Curtis Publishing ran the trucks in three shifts, sharing drivers. Since it took hours to load and unload 10 tons of cargo, one truck, with fresh batteries, would be driven to the post office laden with finished magazines for delivery. A second truck would be stationed there empty and charging, which the driver would then take to the train station to be loaded with paper and pick up a third truck, already loaded, to drive back to the printing plant.
Six drivers would do the same thing 10 to 12 hours a day, seven days a week. Each truck carried as much as 661 tons of freight a day and worked 48 hours straight.
There was no gearbox. Instead, the trucks had a second wheel below the steering wheel on the column for forward and reverse control. Drivers turned it clockwise for forward, or counterclockwise for reverse. With mechanical brakes on only the rear wheels, giving the truck some reverse power was also helpful for stopping.
The Curtis Publishing Company, founded in 1891 in Philadelphia, Pennsylvania, became one of the largest and most influential publishers in the United States during the early 20th century. The company's publications included the Ladies' Home Journal and The Saturday Evening Post, The American Home, Holiday, Jack & Jill, and Country Gentleman. In the 1940s, Curtis also had a comic book imprint, Novelty Press.
Commercial Truck company of Philadelphia built 5-ton electric trucks as far back as 1908.
They belonged to the Curtis Publishing Company, which printed and distributed the Lady's Home Journal, the Saturday Evening Post, The American Home, The Country Gentleman, Holiday, and Jack and Jill.
The company maintained a fleet of 22 Commercial Trucks, built nearby, to haul coal and rolls of printing paper to their plant, and to distribute the publications to the post office and to local newsstands. It took 6 hours to charge its and had a top speed of 15 mph. Once the batteries were completely depleted (approximately 10 years), they were then rebuilt versus replaced; further extending their useful life. During their 50 years in service, the batteries were rebuilt several times, and the trucks were only twice held for repairs for more than two hours when needed.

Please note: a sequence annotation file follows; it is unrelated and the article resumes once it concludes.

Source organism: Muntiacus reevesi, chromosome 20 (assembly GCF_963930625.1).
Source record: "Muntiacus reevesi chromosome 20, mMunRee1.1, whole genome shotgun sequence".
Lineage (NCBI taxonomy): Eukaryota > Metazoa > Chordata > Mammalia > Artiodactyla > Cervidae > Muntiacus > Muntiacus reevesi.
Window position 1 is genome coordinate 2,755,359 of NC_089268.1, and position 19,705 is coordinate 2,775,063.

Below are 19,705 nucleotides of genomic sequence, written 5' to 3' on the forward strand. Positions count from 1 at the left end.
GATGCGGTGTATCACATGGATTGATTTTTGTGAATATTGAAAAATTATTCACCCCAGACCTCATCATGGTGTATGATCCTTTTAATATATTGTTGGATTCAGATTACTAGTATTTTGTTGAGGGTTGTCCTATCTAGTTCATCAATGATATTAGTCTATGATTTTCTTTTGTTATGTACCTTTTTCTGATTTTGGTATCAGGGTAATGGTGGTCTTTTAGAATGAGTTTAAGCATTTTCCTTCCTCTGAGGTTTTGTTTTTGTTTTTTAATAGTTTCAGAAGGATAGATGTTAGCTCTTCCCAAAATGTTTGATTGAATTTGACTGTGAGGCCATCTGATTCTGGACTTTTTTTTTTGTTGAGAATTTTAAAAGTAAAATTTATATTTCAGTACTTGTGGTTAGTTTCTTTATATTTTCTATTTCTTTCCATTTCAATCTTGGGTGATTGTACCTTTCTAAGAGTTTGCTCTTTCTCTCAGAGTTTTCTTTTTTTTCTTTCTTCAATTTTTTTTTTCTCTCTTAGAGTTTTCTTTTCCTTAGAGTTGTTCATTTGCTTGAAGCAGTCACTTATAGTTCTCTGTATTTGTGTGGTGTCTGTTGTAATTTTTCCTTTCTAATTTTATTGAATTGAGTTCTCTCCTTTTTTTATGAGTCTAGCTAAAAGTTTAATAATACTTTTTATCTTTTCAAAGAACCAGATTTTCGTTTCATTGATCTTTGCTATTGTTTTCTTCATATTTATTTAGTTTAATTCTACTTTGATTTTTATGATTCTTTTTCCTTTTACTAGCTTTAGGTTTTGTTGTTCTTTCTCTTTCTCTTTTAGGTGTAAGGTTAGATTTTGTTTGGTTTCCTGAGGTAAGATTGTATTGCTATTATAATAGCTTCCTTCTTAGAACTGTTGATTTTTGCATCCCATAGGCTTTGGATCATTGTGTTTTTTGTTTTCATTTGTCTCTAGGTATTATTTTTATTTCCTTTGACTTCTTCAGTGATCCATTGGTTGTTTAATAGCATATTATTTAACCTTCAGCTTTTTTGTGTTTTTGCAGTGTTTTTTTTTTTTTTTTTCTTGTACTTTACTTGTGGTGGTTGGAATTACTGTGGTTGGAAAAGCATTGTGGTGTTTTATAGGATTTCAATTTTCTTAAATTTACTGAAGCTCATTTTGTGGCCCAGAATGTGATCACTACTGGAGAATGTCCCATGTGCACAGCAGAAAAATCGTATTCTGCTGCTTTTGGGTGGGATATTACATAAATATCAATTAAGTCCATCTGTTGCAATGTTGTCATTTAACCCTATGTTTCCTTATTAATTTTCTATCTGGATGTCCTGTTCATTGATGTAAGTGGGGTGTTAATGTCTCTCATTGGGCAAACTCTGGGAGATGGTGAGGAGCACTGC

Drivers sat up front, high above the headlights.
Bodies were made of Red Oak, and the trucks initially had an open cab with a convertible top shielding the driver. Later, removable steel cabs were made by a local body shop. Each truck weighs 15,700 pounds.
The trucks employed four-wheel drive, using a single 16-hp GE electric motor behind each wooden wheel with its solid rubber tire. Top speed was 12 mph empty—2 mph above the legal limit in 1912— and 8 mph fully loaded.
These A 10 Standards, with a 132-inch wheelbase, ran on nine 500-pound 5-ft. long, lead-acid batteries producing 10 volts and 382 amps. They were charged six hours a day while being loaded or unloaded. Little seems to be known about the range of the trucks with these batteries, but they can also be driven with modern 12-volt automotive starter batteries.